By Eddie Pells/AP
A wide-ranging survey into the state of the U.S. Olympic system leveled criticism at the U.S. Center for SafeSport, with a draft analysis concluding that feedback collected about the 6-year-old agency “paints a picture of a center in potential crisis.”
SafeSport Center CEO Ju’Riese Colon was among the Olympic leaders who testified Wednesday at a hearing held by the Congressionally appointed Commission on the State of the U.S. Olympics and Paralympics, which produced the survey that will be used to craft recommendations for possible changes to the Olympic system.
Colon painted an overall positive picture of the Denver-based center that opened in 2017 to deal with abuse allegations in Olympic sports. She pointed to the 1,900 people who have been sanctioned and listed on the center’s disciplinary database.
“And we have pioneered a shift to a safer sports culture over the last six years,” she said at the hearing in Washington.
Her testimony was followed by presentations from a group of advocates critical of the center.
Grace French, a survivor of former gymnastics doctor Larry Nassar who founded The Army of Survivors advocacy group, said many athletes who reported abuse to the center “didn’t understand what the process was.”
“And there was a loss of trust throughout that process,” she said.
French's comments mirrored some feedback the commission received over the past several months from 3,007 responses to questionnaires it sent to athletes, coaches and administrators in the Olympic world. It wrote a draft analysis, a copy of which was obtained by The Associated Press, based on the feedback. The first item in the analysis was labeled “SafeSport lacks.”
It said 50.6 percent of the more than 1,750 people who responded to questions about the center were neutral, disagreed, or strongly disagreed with the question of whether SafeSport was meeting its goals.
“In conclusion, this data paints a picture of a center in potential crisis. The U.S. Center for SafeSport, while recognized by some, is not overwhelmingly seen as effective,” the analysis reads.
The analysis cited what it called an “unsettlingly low” 7.3 percent of respondents who found the center to be “extremely effective.” That number jumped to 32.6 percent when adding those who labeled the center ‘very effective.’ That compared to 63.8 percent of 1,770 respondents who said the U.S. Anti-Doping Agency was extremely or very effective. USADA was founded in 2000 to help combat illicit drug use in sports.
“In summary, while USADA enjoys robust confidence in its role in anti-doping, SafeSport grapples with mixed perceptions concerning its effectiveness in ensuring athlete safety,” the analysis said.
The commission will produce a full report with recommendations and possible proposed legislation next spring. Results and conclusions from its survey, which was not shared with witnesses before Wednesday’s hearing, will help the commission shape its report.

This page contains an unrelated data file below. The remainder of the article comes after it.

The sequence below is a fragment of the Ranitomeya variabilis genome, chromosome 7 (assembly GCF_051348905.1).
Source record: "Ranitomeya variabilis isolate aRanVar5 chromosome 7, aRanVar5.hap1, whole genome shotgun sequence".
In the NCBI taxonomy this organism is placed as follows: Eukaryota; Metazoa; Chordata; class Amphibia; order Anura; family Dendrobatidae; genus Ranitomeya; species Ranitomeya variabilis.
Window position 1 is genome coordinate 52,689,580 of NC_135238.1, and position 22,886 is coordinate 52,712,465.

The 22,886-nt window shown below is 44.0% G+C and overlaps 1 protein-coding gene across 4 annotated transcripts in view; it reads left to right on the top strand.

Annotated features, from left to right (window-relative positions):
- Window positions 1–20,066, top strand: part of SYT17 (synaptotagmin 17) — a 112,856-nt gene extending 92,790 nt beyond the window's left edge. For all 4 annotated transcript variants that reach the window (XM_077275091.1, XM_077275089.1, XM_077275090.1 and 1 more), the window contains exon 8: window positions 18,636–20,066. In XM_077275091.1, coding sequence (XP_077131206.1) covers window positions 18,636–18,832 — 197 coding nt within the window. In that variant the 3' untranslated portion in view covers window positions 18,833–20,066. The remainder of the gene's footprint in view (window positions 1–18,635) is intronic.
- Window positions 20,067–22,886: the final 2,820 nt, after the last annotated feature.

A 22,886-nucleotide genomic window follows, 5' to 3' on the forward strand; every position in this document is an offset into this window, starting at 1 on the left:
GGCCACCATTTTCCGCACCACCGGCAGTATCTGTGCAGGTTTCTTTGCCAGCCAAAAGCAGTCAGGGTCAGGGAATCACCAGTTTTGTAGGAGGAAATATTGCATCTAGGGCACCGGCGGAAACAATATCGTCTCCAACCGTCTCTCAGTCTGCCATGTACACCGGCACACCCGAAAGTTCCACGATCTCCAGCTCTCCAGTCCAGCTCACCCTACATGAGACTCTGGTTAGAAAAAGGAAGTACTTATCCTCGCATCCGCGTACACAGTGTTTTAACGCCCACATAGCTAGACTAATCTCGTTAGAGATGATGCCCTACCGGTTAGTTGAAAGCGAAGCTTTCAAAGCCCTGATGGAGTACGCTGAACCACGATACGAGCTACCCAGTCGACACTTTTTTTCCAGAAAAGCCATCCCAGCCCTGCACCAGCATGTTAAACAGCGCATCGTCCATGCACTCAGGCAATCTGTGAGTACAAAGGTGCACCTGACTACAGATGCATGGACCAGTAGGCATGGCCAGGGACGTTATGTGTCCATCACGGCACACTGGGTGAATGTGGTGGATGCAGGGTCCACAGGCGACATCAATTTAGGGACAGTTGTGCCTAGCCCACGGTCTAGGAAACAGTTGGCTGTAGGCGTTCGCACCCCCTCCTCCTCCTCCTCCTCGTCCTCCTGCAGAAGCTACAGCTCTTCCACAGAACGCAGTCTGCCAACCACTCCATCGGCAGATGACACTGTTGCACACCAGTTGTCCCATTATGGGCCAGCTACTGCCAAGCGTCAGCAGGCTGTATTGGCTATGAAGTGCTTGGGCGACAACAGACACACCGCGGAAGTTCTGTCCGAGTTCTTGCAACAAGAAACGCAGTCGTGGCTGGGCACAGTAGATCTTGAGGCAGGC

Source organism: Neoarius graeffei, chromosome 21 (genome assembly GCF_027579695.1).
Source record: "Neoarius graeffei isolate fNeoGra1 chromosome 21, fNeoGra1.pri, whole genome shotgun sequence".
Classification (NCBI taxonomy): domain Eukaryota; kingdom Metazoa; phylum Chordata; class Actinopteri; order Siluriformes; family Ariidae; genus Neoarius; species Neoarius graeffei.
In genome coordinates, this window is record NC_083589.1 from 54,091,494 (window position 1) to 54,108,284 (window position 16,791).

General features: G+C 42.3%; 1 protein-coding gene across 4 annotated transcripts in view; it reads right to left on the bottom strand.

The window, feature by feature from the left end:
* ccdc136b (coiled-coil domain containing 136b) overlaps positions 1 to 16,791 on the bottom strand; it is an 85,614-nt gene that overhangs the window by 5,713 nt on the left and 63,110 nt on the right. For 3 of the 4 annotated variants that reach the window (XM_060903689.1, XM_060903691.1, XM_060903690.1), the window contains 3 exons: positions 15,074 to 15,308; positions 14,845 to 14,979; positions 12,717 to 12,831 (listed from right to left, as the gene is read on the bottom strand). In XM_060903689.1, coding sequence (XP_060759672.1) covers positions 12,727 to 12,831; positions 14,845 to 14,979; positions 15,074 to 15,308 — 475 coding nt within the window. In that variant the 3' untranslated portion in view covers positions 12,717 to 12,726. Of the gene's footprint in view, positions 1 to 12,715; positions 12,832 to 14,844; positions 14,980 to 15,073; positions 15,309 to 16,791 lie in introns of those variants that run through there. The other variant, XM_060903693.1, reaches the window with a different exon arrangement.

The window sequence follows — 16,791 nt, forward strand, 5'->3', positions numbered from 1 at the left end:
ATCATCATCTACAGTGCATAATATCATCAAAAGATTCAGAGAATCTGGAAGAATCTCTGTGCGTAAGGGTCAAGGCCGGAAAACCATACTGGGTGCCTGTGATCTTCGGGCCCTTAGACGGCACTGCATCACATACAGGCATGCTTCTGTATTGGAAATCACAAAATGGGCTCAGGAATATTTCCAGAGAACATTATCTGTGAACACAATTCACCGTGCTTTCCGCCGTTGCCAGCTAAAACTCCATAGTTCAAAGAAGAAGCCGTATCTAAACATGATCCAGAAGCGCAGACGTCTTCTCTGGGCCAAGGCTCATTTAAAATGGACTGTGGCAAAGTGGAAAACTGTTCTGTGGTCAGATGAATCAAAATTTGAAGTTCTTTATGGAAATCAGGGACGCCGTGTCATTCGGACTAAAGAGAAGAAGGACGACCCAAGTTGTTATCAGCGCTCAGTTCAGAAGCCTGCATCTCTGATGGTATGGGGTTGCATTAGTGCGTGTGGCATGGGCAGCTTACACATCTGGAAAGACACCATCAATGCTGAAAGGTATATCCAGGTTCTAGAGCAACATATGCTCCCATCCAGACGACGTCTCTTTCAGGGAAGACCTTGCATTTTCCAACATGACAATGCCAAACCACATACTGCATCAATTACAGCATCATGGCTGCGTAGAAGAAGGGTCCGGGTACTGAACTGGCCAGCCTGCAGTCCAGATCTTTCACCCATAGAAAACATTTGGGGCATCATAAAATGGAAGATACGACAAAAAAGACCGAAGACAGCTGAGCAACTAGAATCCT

The survey also was critical of the U.S. Olympic and Paralympic Committee, focusing on a general lack of understanding among athletes and coaches about how the system works and how money is allocated.
Hundreds of responses concerned lack of funding for Olympic athletes and highlighted the problems the U.S. faces as one of a handful of countries that do not use government funding to support their Olympic team.
Only 19 percent of athletes had access to sponsorship deals, a distribution that “points toward a need for diversified and consistent income streams for athletes,” the analysis said.
Donald Fehr, the former leader of the MLB and NHL players' unions, testified that reforms he helped steer as a member of a U.S. Olympic panel in the early 2000s haven't changed the imbalance between athletes and administrators.
“Did it work?” he asked of the package of reforms set in motion in 2003. “All you have to do is look around the room, because if it did, we wouldn’t be here.”
Criticisms of the SafeSport Center at the hearing included its reliance on “administrative closures.” Nearly 38 percent of cases it investigated between 2017 and 2022 ended this way, meaning SafeSport made no findings, imposed no sanctions and there was no public record of the allegation. The length of time it takes the center to close some cases — some take a year or more — also came under scrutiny.
"Once a complaint is filed, the extreme amount of time it takes constitutes a denial of due process," said Ed Williams, the former chair of the USOPC athlete advisory council. “You can’t have things sitting out there for a year or more, or drop a stone down a well and never hear the splash."
Colon said the center, which operates on a budget of $23 million a year, mostly funded by the USOPC and its 50 satellite sports organizations, will receive around 7,000 reports this year – after receiving around 300 in the year it opened. The huge increase is a sign, Colon said, that people trust the center. She said the center is improving its turnaround time on cases, but also that it needs more resources.
“At the rate we are seeing more reports coming in, I think we are kind of staring down a barrel right now of, like, what’s going to happen next?” she said.
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